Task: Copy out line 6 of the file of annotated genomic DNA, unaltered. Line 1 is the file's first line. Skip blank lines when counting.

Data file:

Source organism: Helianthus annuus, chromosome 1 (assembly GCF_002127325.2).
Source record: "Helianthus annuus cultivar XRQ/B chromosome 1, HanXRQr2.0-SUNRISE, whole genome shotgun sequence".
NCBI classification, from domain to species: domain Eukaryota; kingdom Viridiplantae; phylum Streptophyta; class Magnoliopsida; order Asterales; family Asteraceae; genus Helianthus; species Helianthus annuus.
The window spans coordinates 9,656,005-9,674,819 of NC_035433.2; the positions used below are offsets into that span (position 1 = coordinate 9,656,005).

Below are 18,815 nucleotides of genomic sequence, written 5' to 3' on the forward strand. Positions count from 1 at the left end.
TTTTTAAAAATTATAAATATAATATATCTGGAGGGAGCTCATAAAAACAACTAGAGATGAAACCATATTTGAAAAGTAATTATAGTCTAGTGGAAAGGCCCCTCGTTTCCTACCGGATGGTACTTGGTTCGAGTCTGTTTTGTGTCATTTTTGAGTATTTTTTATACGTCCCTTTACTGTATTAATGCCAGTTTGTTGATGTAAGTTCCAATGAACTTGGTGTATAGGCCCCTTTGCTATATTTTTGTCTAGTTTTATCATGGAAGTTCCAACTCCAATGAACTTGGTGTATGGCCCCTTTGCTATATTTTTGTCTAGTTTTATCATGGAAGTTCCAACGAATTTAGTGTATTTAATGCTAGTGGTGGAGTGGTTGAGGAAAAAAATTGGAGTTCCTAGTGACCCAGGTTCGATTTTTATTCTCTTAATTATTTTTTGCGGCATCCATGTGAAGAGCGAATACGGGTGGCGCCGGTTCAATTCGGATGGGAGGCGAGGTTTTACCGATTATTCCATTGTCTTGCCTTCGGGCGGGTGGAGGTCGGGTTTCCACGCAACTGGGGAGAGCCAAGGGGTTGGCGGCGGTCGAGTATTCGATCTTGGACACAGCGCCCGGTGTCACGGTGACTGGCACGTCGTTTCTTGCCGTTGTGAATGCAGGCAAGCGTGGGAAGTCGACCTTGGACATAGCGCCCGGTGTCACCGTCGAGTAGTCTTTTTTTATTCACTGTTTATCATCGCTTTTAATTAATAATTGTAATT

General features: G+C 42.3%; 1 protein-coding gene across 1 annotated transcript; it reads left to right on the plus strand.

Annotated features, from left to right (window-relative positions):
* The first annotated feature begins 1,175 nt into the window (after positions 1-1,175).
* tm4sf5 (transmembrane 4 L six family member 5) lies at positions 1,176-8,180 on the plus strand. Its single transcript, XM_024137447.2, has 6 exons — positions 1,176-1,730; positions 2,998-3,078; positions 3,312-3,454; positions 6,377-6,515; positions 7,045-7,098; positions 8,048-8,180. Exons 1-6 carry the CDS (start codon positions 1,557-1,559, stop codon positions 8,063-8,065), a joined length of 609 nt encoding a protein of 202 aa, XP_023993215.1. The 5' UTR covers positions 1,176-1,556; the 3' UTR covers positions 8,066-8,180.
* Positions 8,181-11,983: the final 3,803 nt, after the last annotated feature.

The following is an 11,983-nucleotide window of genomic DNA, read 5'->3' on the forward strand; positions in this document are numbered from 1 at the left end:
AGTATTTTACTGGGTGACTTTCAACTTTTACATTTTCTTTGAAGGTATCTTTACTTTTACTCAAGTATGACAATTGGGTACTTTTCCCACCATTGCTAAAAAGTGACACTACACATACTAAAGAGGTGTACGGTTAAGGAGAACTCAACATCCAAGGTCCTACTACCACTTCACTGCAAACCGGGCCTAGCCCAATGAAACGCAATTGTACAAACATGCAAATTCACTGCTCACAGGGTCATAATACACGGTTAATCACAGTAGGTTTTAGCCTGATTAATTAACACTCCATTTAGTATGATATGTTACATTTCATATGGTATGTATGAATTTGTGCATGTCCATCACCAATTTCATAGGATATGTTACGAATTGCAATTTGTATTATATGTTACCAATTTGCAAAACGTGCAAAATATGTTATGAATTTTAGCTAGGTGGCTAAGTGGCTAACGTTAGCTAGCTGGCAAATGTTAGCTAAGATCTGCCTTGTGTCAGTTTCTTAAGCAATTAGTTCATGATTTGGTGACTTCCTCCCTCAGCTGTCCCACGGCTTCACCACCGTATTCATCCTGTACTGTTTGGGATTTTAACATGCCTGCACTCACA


TTTTTAAAAATTATAAATATAATATATCTGGAGGGAGCTCATAAAAACAACTAGAGATGAAACCATATTTGAAAAGTAATTATAGTCTAGTGGAAAGGCCCCTCGTTTCCTACCGGATGGTACTTGGTTCGAGTCTGTTTTGTGTCATTTTTGAGTATTTTTTATACGTCCCTTTACTGTATTAATGCCAGTTTGTTGATGTAAGTTCCAATGAACTTGGTGTATAGGCCCCTTTGCTATATTTTTGTCTAGTTTTATCATGGAAGTTCCAACTCCAATGAACTTGGTGTATGGCCCCTTTGCTATATTTTTGTCTAGTTTTATCATGGAAGTTCCAACGAATTTAGTGTATTTAATGCTAGTGGTGGAGTGGTTGAGGAAAAAAATTGGAGTTCCTAGTGACCCAGGTTCGATTTTTATTCTCTTAATTATTTTTTGCGGCATCCATGTGAAGAGCGAATACGGGTGGCGCCGGTTCAATTCGGATGGGAGGCGAGGTTTTACCGATTATTCCATTGTCTTGCCTTCGGGCGGGTGGAGGTCGGGTTTCCACGCAACTGGGGAGAGCCAAGGGGTTGGCGGCGGTCGAGTATTCGATCTTGGACACAGCGCCCGGTGTCACGGTGACTGGCACGTCGTTTCTTGCCGTTGTGAATGCAGGCAAGCGTGGGAAGTCGACCTTGGACATAGCGCCCGGTGTCACCGTCGAGTAGTCTTTTTTTATTCACTGTTTATCATCGCTTTTAATTAATAATTGTAATT